Preventing Climate Warming a Matter of Human Rights

The Intergovernmental Panel on Climate Change (IPCC) in 2014 unequivocally confirmed that greenhouse gas emissions are the primary cause of climate change. This, it determined would result in extreme weather events and natural disasters, rising sea-levels, floods, heat waves, droughts, desertification, food and water shortages, and the spread of tropical and vector-borne diseases as some of the adverse impacts of climate change.

These phenomena directly and indirectly threaten the full and effective enjoyment of a range of human rights by people throughout the world, including the rights to life, water and sanitation, food, health, housing, self-determination, culture and development.

The Preamble of the Paris Agreement to the United Nations Framework Convention on Climate Change makes it clear that all States “should, when taking action to address climate change, respect, promote and consider their respective obligations on human rights.”

The Office of the High Commissioner for Human Rights (OHCHR) has called on States and other duty-bearers (including businesses) to consider their human rights responsibilities in establishing climate change-related agreements, policies, and actions. The OHCHR sets out 10 specific requirements that should be reflected in all climate action (here).

These requirements specify that nations ensure that all persons have the necessary capacity to adapt to climate change, including provision of meaningful and informed participation, accountability and effective remedies for human rights harms caused by climate change. States are to mitigate climate change and to prevent its negative human rights impacts through sustainable, human rights-based development based on equality and non-discrimination. It also recognises the need for international cooperation, provision for everyone of the maximum available resources and benefits of science and its application.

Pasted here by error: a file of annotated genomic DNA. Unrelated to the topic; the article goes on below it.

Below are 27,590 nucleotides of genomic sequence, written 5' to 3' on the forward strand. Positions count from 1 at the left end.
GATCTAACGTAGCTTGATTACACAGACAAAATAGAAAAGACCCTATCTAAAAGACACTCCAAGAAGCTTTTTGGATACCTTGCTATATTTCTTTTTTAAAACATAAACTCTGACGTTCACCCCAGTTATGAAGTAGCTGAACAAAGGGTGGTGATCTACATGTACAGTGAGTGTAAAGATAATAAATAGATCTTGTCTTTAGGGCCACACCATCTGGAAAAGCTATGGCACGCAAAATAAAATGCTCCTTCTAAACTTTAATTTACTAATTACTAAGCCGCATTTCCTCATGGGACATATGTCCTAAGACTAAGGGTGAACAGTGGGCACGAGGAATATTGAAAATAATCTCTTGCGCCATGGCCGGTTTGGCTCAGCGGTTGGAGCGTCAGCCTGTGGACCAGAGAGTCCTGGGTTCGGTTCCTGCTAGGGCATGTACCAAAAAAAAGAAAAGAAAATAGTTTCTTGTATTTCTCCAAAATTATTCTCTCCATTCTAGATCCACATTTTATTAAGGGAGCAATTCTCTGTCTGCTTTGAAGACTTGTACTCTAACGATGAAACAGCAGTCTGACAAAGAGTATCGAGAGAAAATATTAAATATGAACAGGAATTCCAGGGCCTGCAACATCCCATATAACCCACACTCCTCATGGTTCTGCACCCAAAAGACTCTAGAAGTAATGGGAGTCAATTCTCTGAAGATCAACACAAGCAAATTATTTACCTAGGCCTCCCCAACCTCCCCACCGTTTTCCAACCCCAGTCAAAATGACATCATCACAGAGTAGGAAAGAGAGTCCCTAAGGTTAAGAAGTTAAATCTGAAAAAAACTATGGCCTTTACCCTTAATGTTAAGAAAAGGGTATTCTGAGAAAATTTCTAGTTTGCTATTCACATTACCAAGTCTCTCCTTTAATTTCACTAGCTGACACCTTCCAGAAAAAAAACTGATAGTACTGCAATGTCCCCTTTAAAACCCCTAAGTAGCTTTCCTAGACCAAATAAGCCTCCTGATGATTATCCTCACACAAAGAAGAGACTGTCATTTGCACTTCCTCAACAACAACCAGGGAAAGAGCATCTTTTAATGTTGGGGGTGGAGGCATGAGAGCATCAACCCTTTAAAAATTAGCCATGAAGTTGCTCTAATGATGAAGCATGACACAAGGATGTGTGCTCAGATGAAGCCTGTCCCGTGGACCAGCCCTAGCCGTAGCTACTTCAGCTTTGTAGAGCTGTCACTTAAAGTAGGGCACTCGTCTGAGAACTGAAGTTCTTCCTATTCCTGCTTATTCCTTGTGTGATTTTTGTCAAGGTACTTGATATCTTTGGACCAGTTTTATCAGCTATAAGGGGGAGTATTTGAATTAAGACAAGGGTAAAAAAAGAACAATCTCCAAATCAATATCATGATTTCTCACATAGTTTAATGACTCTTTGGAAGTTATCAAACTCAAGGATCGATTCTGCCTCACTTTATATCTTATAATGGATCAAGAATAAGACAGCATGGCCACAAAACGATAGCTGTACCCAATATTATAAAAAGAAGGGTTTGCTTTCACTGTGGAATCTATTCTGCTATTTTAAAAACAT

In 2015 by signing the Paris Agreement which governs emission reductions from 2020 on through commitments of countries in Nationally Determined Contributions, lowering the target to 1.5 °C. The convention enjoys broad legitimacy, largely due to its nearly universal membership.

The Climate Council, Australia’s leading climate change communications organisation, advised by some of the country’s leading climate scientists, health, renewable energy and policy experts, says that ‘Australia’s current 2030 greenhouse gas pollution target is weak, and we are not on track to meet it.’ It says that the Federal Government confirms, in its Emissions Projections, that Australia is not on track to meet its ‘woefully inadequate 2030 emissions reduction target.’ Also, our greenhouse gas pollution levels are expected to continue to go up over the next decade, and in 2030 they are expected to be higher than today. Thus, the claim by our Prime Minister that Australia will meet the Paris target “in a canter” is incorrect.

The Federal Government’s own Emissions Projections clearly show Australia is not on track to meet its Paris commitments. The Federal Government has no credible climate policy in place to tackle our rising greenhouse gas pollution.